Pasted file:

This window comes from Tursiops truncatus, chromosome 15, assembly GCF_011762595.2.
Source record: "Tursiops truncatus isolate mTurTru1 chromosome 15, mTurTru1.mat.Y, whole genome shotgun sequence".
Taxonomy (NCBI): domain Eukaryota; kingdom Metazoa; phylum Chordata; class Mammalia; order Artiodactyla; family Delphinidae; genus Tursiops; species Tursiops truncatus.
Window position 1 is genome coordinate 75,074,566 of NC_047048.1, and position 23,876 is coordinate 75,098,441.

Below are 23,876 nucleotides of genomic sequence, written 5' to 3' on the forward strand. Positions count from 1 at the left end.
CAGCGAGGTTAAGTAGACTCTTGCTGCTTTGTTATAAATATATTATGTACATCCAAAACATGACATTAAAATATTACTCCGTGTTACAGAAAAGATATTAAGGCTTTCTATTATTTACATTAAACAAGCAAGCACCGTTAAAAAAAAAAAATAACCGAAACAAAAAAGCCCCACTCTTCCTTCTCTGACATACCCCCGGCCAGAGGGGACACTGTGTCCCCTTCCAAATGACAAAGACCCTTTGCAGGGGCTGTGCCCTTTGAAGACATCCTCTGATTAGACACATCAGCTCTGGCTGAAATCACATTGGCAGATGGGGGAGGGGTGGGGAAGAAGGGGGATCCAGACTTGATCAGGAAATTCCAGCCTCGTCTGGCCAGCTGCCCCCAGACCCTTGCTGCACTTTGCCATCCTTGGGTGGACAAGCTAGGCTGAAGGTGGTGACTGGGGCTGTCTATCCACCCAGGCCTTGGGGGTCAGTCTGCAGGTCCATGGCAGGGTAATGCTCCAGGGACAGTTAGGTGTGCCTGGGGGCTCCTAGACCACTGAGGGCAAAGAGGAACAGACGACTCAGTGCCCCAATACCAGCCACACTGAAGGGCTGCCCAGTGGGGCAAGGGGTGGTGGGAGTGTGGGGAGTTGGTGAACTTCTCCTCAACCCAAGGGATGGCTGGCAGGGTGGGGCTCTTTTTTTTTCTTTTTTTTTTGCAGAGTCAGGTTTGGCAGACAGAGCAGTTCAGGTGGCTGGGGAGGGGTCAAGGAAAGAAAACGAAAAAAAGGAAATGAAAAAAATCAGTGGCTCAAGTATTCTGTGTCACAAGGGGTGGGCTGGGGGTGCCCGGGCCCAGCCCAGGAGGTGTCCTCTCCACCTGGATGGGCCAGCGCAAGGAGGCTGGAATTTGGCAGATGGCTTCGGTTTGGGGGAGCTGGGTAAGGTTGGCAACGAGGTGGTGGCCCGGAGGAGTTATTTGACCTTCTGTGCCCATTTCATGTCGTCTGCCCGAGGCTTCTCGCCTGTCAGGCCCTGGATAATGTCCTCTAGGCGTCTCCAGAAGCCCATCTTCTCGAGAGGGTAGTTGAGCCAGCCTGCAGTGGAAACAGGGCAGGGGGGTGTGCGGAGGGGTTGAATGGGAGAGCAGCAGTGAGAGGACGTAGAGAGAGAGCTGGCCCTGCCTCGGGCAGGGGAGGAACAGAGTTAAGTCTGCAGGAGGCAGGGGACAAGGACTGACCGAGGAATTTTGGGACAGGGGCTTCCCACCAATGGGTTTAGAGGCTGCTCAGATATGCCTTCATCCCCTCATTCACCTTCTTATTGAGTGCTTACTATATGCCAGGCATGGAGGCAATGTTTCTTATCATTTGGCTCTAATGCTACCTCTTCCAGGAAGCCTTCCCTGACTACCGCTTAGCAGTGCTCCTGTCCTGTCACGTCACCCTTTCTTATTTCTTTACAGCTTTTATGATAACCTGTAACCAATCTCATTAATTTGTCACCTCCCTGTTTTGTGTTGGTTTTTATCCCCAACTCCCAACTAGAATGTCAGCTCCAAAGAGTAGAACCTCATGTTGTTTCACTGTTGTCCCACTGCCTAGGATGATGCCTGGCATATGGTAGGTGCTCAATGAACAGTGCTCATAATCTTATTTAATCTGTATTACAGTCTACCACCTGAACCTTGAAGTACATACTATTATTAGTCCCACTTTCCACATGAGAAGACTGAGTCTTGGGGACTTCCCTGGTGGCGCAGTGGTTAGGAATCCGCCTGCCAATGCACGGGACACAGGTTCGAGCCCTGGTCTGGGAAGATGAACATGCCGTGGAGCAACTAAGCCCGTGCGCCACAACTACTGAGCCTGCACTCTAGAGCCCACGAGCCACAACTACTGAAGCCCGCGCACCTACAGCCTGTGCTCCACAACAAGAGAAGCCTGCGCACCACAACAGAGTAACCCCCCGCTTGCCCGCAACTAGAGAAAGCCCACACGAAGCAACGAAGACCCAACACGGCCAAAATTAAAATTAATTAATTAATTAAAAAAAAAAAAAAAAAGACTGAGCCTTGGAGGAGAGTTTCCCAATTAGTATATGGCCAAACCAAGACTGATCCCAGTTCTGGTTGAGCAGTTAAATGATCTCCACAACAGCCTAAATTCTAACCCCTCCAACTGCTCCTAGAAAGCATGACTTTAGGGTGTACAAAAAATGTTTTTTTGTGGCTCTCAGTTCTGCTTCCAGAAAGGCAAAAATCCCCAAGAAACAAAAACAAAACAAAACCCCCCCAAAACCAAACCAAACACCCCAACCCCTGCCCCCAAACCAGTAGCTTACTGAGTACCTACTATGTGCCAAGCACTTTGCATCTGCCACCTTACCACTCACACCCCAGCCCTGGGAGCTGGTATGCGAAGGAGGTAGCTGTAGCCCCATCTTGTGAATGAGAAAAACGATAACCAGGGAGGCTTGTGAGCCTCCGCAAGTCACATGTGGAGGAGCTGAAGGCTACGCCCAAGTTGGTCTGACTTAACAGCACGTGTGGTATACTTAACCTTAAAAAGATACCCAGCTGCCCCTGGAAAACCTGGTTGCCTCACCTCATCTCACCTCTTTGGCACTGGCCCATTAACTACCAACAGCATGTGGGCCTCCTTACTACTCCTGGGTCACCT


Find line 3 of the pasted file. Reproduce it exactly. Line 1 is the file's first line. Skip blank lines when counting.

Taxonomy (NCBI): domain Eukaryota; kingdom Metazoa; phylum Chordata; class Mammalia; order Artiodactyla; family Delphinidae; genus Tursiops; species Tursiops truncatus.